The evening is still. Damp. I sit on the porch shelling peas into a wooden bowl. Crickets chirp in tandem with the train whistle blowing in the distance—and there we are once again—two kids down by the tracks after school, our pockets heavy with wheat pennies filched from the rusty Folgers can Papa Joe stashes in his workshop alongside baby food jars filled with mismatched screws and washers, a half-empty bottle of rye, all kept safe because one never knows when they may become useful.
We crouch in the tall grass, our hands pressed tight against our ears, hearts pounding, as we wait for the copper coins lining the rails to be flattened into smooth, oblong disks. Freight cars speed past us one by one like a ticker parade. Men in tattered overalls lean out open windows to wave on their way to someplace more exotic than our small, rural town. And you—you run, run, run after them until the last car is swallowed by the horizon, leaving you breathless, your cheeks crimson as the setting sun.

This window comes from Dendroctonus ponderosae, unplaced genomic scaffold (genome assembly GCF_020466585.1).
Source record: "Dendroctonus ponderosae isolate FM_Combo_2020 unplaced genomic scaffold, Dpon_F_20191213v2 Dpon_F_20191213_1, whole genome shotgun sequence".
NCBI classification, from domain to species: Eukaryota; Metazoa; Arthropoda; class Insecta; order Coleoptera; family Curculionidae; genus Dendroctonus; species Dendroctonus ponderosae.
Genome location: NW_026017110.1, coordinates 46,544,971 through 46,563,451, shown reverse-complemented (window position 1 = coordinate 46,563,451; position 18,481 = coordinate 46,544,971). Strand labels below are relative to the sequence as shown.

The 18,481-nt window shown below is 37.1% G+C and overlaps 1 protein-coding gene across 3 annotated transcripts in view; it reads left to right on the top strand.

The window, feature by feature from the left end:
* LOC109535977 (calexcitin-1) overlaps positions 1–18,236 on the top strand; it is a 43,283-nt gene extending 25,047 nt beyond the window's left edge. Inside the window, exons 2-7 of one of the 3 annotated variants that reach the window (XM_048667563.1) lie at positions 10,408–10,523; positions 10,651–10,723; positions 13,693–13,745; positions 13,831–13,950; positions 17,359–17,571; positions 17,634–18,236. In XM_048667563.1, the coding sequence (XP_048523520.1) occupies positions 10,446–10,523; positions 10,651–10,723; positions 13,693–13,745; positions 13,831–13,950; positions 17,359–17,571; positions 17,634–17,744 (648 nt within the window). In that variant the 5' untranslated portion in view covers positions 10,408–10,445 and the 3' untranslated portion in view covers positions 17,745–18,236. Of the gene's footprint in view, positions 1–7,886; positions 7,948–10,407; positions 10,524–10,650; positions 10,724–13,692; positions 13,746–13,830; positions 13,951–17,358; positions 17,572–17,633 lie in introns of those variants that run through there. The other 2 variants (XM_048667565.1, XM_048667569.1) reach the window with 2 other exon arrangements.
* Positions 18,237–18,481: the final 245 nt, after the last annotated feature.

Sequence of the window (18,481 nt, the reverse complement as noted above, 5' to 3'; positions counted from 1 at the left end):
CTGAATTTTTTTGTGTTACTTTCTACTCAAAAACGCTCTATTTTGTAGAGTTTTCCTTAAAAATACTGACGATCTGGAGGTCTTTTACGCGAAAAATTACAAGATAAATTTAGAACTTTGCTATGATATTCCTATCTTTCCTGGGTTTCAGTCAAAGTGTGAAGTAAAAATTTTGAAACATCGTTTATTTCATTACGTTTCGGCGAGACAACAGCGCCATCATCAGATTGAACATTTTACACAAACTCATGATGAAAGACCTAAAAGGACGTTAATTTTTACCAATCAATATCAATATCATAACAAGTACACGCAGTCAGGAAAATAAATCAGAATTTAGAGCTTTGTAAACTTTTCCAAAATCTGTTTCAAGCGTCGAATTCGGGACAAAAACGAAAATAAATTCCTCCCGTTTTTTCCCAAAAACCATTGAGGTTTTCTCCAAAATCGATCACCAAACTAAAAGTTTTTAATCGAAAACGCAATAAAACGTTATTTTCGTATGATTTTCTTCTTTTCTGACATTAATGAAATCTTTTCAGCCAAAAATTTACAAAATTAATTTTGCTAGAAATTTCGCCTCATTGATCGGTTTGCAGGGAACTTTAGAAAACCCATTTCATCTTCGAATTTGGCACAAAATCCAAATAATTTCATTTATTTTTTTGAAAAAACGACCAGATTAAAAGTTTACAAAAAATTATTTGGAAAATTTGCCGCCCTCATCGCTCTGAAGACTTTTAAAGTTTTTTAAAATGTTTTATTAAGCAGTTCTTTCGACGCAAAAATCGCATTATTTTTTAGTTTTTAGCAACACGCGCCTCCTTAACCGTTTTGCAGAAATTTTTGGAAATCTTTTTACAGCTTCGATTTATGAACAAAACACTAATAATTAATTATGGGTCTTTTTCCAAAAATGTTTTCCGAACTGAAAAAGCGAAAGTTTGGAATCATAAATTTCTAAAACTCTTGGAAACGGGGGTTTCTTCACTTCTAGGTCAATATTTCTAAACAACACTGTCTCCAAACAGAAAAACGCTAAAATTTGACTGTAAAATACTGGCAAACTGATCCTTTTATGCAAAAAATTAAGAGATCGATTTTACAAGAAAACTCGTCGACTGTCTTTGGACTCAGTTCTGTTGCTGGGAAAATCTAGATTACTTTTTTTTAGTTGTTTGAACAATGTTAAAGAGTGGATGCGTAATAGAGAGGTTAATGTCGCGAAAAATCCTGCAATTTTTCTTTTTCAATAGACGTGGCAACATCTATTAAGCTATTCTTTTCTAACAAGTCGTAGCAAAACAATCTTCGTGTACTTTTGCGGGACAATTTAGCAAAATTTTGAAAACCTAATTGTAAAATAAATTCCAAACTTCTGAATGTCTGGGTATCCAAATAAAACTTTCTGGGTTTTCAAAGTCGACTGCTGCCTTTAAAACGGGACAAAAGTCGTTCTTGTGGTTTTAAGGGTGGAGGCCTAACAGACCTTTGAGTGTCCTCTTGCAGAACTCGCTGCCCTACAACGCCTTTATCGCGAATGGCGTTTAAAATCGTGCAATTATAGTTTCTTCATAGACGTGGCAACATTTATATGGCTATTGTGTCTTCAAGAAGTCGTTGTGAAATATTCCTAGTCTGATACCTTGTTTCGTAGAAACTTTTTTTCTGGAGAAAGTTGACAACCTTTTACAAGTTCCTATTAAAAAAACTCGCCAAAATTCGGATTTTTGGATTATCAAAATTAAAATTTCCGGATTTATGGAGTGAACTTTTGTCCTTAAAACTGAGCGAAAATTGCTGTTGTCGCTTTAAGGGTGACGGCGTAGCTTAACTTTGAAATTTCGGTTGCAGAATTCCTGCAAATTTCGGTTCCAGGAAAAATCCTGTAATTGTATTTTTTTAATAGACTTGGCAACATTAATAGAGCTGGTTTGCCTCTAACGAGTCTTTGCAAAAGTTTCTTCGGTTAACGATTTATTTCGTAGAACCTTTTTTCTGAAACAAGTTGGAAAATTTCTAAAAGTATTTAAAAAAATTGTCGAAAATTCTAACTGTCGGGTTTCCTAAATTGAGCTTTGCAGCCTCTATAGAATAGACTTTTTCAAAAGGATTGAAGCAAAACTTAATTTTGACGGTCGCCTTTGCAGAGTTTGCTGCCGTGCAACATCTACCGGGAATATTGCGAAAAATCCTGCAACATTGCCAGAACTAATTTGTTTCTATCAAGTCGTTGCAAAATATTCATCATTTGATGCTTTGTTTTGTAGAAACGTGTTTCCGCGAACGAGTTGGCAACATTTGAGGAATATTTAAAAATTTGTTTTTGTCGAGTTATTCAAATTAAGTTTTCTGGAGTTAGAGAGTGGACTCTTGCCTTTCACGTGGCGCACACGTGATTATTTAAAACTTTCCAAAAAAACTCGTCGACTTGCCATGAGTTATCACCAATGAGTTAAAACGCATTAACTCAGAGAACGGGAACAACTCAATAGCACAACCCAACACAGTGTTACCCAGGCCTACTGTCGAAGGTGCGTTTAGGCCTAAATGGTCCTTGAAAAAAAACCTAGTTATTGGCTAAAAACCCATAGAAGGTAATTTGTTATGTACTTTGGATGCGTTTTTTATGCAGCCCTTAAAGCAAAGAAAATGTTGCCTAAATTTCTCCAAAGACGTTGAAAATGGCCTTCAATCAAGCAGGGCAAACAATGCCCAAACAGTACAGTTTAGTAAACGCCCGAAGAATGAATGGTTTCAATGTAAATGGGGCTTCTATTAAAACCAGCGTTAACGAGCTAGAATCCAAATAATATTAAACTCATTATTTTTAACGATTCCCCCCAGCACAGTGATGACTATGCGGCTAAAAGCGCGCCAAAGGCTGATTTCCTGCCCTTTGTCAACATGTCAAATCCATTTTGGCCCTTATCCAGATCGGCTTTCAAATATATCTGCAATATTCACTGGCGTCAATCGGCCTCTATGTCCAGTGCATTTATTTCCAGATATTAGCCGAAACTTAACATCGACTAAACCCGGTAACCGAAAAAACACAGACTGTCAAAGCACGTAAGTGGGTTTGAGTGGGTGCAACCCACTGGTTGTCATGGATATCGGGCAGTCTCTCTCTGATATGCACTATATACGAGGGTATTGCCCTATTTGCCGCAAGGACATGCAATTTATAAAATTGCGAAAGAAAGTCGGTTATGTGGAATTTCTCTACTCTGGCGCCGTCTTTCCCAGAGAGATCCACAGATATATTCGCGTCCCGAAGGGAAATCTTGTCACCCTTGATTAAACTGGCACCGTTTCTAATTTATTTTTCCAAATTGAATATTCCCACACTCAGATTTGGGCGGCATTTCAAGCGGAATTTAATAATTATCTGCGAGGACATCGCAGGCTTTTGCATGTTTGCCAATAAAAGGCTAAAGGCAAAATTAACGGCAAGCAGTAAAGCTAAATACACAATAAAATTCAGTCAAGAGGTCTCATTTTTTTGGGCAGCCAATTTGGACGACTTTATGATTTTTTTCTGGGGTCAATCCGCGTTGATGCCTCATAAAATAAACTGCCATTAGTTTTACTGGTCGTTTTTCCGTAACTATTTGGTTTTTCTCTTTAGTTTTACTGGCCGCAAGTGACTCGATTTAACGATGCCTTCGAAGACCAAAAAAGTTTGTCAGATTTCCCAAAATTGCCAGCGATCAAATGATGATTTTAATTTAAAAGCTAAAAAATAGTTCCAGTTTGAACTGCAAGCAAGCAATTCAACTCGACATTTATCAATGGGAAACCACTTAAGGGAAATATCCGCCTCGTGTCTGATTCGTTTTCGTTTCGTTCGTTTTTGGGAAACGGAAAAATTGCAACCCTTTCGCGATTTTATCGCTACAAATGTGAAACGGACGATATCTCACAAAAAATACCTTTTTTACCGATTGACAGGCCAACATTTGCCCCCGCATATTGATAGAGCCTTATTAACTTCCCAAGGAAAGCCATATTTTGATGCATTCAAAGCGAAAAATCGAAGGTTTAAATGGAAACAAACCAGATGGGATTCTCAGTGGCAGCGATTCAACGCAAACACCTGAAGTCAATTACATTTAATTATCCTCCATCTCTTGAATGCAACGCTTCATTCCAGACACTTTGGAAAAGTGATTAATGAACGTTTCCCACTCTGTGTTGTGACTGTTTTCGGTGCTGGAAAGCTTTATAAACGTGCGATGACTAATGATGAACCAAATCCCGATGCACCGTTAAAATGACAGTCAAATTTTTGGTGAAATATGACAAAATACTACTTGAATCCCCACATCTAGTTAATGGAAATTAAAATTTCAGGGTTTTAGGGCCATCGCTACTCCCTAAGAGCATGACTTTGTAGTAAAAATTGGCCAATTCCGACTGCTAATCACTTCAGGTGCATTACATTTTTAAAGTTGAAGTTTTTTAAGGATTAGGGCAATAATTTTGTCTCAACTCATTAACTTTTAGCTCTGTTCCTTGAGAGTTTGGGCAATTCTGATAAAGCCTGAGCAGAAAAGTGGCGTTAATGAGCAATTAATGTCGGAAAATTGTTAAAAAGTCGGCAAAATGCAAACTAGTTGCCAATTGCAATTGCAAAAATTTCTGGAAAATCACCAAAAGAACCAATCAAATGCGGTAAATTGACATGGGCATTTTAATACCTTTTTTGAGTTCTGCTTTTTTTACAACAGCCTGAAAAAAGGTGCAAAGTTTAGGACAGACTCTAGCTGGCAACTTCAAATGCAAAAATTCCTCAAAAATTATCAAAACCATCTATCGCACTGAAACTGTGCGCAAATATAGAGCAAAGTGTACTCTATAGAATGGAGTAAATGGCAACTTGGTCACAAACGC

On my sixteenth birthday we lie in that same tall grass sharing a toke you bummed off a friend. Seagulls float in lazy circles high above us in the blue, blue sky while you explain how some people are meant for staying and some for leaving, and as far as you’re concerned, you’ll be one of the ones leaving, just like our father did when he went to war. Except neither of you came back the same.
The last time we sat on this porch together you claimed to be a better man, fixed. Yet, we both knew it was only a matter of time before the ghosts hunting you down came to claim you as their own. Now the only place you live is in these daydreams of mine, your hand waving from the caboose as I run, run, run after you until all that is left is white, white light.
'Born Again Brother' was previously published in the February 2020 issue of Anti-Heroin Chic.
Saturday, 6 June 2020
'Born Again Brother' by Kristin Tenor
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